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Page 20, line 14, after ("day") insert ("after that on which")

On Question, amendment agreed to.

Lord McIntosh of Haringey moved Amendment No. 18:

Page 20, line 40, after ("is") insert ("made in accordance with paragraph 10 or 11 and")

The noble Lord said: In moving the amendment, I speak also to Amendments Nos. 19, 20, 24, 59, 62, 63, 65 to 68, 70, 79, 85, 175 to 177, 195 to 200.

These purely technical amendments clarify the procedure for the scrutiny of applications by the CAC. They ensure that applications to the CAC must be made in accordance with the relevant parts of the schedule.

Amendments Nos. 18, 19 and 20 deal with applications for recognition, which are required to pass the preliminary tests in paragraphs 28 to 36 inclusive. They require the application to be in accordance with paragraph 10 or 11. Paragraph 10 relates to when the employer rejects the request and paragraph 11 relates to when negotiations fail. In other words, the CAC must be sure that the negotiation process in those paragraphs has been followed. Amendments Nos. 198, 199 and 200 do the equivalent for the derecognition procedure. Amendments Nos. 59, 63, 65 to 68 and 70 make it clear that the preliminary tests apply to an application to the CAC under paragraph 10 or 11 and not, for example, the union's application under paragraph 3.

Amendment No. 62 corrects an oversight: it deals with the case where two or more unions are jointly recognised. The present draft deals only with a single union.

Amendment No. 79 is a clarification of paragraphs 41(2) and 41(3), and Amendment No. 85 corrects a "typo". Amendments Nos. 175, 176, 196 and 197 all remove superfluous uses of "to the CAC".

Amendment No. 177 is to ensure consistency with the parallel provision in paragraph 14(5). Amendment No. 195 provides that a failure to respond to a proposal of ACAS arbitration within 10 working days has the same effect as a refusal. This is to ensure consistency with paragraph 11(5).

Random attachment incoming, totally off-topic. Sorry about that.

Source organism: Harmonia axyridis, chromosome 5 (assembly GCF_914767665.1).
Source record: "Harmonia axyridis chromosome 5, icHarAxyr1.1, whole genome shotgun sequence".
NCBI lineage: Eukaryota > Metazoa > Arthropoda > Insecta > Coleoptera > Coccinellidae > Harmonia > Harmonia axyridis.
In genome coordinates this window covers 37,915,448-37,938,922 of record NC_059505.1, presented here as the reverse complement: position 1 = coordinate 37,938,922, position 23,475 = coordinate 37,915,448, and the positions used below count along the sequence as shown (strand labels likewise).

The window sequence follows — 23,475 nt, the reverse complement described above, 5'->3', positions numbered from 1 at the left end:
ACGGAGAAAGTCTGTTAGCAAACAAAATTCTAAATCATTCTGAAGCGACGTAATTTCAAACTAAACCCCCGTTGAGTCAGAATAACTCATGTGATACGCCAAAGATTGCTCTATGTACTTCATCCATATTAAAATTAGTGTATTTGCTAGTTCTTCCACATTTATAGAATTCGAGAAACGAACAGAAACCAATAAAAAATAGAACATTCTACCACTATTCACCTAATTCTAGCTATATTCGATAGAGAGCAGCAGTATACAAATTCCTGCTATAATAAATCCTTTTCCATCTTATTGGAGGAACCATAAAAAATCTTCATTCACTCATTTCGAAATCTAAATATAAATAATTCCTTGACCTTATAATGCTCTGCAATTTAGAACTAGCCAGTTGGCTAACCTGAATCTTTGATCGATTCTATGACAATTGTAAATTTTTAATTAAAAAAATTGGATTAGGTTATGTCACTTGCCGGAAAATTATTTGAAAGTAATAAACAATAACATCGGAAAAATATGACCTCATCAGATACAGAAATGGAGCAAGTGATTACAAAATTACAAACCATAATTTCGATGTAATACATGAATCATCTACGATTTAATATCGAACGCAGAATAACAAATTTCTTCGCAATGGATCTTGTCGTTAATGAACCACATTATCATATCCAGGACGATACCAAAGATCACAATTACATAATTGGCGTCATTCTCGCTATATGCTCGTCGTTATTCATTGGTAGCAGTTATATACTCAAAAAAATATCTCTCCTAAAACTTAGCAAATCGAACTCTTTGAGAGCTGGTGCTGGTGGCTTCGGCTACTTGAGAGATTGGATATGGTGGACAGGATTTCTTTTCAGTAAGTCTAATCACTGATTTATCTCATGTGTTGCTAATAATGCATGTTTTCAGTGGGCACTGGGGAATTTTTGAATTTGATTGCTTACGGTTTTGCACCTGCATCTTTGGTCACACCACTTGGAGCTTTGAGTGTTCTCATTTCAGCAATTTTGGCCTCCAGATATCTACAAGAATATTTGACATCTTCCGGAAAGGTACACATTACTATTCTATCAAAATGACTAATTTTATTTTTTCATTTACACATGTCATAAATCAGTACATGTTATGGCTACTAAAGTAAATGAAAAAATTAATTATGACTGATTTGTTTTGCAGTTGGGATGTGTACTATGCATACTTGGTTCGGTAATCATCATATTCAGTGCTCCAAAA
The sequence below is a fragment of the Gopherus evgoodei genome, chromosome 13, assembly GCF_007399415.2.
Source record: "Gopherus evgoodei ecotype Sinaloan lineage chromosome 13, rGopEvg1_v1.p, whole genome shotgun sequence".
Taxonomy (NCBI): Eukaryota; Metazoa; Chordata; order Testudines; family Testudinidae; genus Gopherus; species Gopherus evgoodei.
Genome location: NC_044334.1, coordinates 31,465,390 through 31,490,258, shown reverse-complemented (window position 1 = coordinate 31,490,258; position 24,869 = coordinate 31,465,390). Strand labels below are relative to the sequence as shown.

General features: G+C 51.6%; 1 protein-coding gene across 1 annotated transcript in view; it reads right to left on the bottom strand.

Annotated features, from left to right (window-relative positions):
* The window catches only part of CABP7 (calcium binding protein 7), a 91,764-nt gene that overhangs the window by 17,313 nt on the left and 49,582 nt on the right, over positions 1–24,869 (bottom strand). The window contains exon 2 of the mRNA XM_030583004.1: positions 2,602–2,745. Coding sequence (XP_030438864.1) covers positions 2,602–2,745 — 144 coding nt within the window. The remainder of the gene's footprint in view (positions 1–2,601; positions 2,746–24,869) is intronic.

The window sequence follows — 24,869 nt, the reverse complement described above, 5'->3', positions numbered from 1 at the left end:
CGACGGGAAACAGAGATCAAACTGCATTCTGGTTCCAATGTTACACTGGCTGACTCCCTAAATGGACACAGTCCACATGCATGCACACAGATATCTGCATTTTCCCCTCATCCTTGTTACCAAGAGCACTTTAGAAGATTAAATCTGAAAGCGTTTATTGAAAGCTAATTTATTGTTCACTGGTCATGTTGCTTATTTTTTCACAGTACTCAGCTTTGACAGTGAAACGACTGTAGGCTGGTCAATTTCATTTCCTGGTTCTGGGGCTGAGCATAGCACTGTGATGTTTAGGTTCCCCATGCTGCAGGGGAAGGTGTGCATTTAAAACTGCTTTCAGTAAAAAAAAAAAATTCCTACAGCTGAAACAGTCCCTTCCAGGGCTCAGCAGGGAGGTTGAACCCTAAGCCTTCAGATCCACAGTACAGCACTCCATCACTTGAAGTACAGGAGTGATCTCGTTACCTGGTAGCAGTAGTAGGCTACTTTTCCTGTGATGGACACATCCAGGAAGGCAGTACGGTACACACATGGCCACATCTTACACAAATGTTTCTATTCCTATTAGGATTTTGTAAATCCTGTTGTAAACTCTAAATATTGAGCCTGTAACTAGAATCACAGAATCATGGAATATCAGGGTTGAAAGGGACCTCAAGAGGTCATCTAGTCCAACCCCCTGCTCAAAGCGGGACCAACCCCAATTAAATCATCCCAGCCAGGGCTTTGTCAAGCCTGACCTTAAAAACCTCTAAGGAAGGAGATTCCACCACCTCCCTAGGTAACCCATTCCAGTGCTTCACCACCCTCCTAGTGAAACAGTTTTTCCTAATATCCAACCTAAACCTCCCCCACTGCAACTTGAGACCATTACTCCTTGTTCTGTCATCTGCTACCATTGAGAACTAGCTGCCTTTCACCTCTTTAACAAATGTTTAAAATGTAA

All of the amendments make modest and, I hope, unobjectionable improvements to the schedule. I beg to move.

On Question, amendment agreed to.

7 Jun 1999 : Column 1185

Lord McIntosh of Haringey moved Amendments Nos. 19 and 20:

Page 20, line 43, at end insert ("made in accordance with paragraph 10 or 11 or is not")
Page 21, line 1, after second ("is") insert ("made in accordance with paragraph 10 or 11 and is")

On Question, amendments agreed to.

Lord McIntosh of Haringey moved Amendment No. 21:

Page 21, line 6, after ("day") insert ("after that on which")

On Question, amendment agreed to.

Lord McIntosh of Haringey moved Amendment No. 22:

Page 21, line 9, at end insert--

("Withdrawal of application

14A.--(1) If an application under paragraph 10 or 11 is accepted by the CAC, the union (or unions) may not withdraw the application--
(a) after the CAC issues a declaration under paragraph 19(2), or
(b) after the union (or the last of the unions) receives notice under paragraph 19(3) or 20(2).
(2) If an application is withdrawn by the union (or unions)--
(a) the CAC must give notice of the withdrawal to the employer, and
(b) no further steps are to be taken under this Part of this Schedule.")

The noble Lord said: In moving the amendment, I speak also to Amendments Nos. 27, 29, 30, 31, 32, 37, 38, 42, 158, 207 and 208.

A major principle underlying the recognition procedures is the desirability of voluntary agreements. An implication of this principle is that it should usually be possible to withdraw an application to the CAC without being forced to go through the entire procedure. I am reminded of what is happening at the borders of Kosovo and Macedonia at the moment.

There are other circumstances in which it should be possible to withdraw an application. For instance, if the CAC determines an appropriate bargaining unit which is different from the union's proposed bargaining unit, the union may wish to withdraw its application, build up support in the appropriate bargaining unit and then reapply. The Government believe this should be allowed for by the schedule.

At present the schedule is unclear as to whether an application to the CAC may be withdrawn, and what the consequences of that withdrawal would be. This is a particular problem for Part I of the schedule, since the recognition procedure is complicated by the need to identify a bargaining unit.

The amendments are intended to clarify the situation. They allow applications for recognition to be withdrawn at any time up until a ballot is arranged by the CAC. Amendment No. 22 does so by stating that they cannot be withdrawn later.

Once the ballot process begins, the union is committed to seeing it to a conclusion. This will deter speculative applications, and by requiring the ballot to

7 Jun 1999 : Column 1186

be held will produce a definite result for or against recognition. Whoever wins the ballot will be able to say to the other party, "You lost fair and square, now let's move on". In other words, it will encourage a definite result.